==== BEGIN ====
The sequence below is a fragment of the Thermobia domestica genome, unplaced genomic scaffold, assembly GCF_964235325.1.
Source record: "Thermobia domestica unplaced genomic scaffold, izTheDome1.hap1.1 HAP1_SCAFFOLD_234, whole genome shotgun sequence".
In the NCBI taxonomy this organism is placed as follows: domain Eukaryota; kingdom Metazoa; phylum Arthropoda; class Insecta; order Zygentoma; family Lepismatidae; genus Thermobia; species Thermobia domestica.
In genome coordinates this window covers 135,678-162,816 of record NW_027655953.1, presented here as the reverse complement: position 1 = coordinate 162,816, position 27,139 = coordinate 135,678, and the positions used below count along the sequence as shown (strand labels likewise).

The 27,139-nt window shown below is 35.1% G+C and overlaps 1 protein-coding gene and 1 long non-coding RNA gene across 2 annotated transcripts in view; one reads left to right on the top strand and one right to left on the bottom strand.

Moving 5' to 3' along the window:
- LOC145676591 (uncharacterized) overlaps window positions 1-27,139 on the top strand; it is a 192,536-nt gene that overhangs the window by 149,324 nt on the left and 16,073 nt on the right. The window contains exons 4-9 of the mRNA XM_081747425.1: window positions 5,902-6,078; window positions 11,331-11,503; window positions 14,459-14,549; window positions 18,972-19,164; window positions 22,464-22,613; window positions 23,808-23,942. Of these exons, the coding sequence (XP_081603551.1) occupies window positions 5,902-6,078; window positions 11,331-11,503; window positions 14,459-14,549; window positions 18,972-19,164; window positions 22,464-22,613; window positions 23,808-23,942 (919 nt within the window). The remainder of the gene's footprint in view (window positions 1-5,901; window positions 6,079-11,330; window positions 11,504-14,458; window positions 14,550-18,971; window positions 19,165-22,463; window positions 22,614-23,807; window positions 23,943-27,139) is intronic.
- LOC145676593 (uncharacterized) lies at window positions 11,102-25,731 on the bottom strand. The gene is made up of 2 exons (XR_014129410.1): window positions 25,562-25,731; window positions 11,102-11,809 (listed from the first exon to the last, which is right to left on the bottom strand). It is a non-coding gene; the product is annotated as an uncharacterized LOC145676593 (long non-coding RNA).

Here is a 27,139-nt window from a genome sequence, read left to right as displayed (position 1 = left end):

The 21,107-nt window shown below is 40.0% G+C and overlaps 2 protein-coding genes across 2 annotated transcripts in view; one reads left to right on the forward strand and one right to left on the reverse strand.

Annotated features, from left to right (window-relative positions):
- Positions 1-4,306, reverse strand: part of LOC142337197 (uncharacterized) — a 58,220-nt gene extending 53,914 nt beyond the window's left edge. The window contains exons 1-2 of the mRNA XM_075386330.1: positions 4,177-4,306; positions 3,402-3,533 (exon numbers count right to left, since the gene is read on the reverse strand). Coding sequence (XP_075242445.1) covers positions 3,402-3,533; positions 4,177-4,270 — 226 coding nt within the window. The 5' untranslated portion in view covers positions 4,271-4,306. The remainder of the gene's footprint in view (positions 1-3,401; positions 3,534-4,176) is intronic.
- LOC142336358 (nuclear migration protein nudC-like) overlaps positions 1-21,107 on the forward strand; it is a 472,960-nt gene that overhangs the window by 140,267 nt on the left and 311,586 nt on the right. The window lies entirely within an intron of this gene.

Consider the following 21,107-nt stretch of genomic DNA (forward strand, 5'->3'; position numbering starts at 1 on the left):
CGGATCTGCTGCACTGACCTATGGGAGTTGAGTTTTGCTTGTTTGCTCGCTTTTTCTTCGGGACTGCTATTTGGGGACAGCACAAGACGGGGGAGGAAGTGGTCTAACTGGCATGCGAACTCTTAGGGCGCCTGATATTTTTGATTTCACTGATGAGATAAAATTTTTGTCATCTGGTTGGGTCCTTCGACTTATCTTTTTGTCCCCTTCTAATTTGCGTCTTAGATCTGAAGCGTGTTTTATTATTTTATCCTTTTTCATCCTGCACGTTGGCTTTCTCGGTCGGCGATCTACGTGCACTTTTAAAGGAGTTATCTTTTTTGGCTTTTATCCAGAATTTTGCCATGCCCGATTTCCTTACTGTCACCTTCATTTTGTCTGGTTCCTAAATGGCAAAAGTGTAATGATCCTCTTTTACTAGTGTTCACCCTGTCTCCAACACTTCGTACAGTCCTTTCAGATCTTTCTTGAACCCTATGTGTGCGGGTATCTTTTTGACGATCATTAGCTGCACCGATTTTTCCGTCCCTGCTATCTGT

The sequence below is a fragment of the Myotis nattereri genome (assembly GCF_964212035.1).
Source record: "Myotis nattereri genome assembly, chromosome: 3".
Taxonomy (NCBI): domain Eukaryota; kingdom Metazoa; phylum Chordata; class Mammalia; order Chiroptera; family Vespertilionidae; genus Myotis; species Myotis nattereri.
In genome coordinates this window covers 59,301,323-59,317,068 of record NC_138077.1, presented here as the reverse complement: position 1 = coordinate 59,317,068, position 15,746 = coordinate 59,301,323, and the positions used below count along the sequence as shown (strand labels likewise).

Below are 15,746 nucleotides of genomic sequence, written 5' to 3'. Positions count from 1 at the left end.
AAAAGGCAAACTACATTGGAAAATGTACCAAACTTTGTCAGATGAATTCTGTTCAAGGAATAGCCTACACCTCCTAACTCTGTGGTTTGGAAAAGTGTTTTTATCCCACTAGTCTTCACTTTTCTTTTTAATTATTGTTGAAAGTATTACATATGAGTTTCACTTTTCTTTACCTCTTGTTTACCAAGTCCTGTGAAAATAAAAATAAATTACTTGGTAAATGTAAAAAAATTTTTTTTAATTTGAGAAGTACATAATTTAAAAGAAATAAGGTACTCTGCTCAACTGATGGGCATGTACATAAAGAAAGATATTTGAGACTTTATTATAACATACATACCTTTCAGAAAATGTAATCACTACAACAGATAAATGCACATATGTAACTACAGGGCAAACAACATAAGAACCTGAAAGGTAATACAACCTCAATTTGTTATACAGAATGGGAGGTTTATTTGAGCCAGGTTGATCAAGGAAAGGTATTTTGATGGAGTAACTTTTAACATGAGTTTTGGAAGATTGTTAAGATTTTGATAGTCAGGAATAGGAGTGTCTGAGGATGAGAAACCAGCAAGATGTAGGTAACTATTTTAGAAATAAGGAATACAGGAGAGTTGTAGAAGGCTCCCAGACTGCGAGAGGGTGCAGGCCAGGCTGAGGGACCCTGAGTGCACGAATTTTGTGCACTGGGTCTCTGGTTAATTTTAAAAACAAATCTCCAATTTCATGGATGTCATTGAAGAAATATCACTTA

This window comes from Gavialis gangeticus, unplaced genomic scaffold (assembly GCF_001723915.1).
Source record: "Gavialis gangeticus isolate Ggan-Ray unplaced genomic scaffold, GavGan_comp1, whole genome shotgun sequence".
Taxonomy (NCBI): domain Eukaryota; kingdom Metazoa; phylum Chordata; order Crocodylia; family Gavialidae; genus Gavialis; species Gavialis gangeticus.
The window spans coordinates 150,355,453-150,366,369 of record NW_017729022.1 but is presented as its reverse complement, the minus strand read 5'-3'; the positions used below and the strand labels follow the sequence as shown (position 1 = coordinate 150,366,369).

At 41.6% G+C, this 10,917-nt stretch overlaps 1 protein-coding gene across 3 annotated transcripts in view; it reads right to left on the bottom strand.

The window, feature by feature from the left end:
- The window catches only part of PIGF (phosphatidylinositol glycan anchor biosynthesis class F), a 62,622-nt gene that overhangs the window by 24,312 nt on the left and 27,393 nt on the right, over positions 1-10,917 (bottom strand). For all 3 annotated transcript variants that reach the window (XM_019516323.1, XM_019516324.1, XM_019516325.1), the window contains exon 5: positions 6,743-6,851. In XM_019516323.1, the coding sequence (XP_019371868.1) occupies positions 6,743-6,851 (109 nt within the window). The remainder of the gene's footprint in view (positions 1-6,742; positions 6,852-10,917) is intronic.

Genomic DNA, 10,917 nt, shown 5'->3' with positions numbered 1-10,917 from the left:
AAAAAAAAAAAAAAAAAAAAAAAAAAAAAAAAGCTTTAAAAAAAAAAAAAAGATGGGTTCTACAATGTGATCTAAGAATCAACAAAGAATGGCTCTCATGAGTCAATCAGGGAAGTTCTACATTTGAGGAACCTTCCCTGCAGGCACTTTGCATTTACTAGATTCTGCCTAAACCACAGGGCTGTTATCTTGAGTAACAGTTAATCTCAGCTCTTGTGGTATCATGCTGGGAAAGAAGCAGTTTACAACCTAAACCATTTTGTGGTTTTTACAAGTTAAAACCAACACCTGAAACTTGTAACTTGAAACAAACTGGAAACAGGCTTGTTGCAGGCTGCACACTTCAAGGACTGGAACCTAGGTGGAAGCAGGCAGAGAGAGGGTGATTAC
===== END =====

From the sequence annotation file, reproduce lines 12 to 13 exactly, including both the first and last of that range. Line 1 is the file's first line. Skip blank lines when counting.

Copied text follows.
- Positions 1-4,306, reverse strand: part of LOC142337197 (uncharacterized) — a 58,220-nt gene extending 53,914 nt beyond the window's left edge. The window contains exons 1-2 of the mRNA XM_075386330.1: positions 4,177-4,306; positions 3,402-3,533 (exon numbers count right to left, since the gene is read on the reverse strand). Coding sequence (XP_075242445.1) covers positions 3,402-3,533; positions 4,177-4,270 — 226 coding nt within the window. The 5' untranslated portion in view covers positions 4,271-4,306. The remainder of the gene's footprint in view (positions 1-3,401; positions 3,534-4,176) is intronic.
- LOC142336358 (nuclear migration protein nudC-like) overlaps positions 1-21,107 on the forward strand; it is a 472,960-nt gene that overhangs the window by 140,267 nt on the left and 311,586 nt on the right. The window lies entirely within an intron of this gene.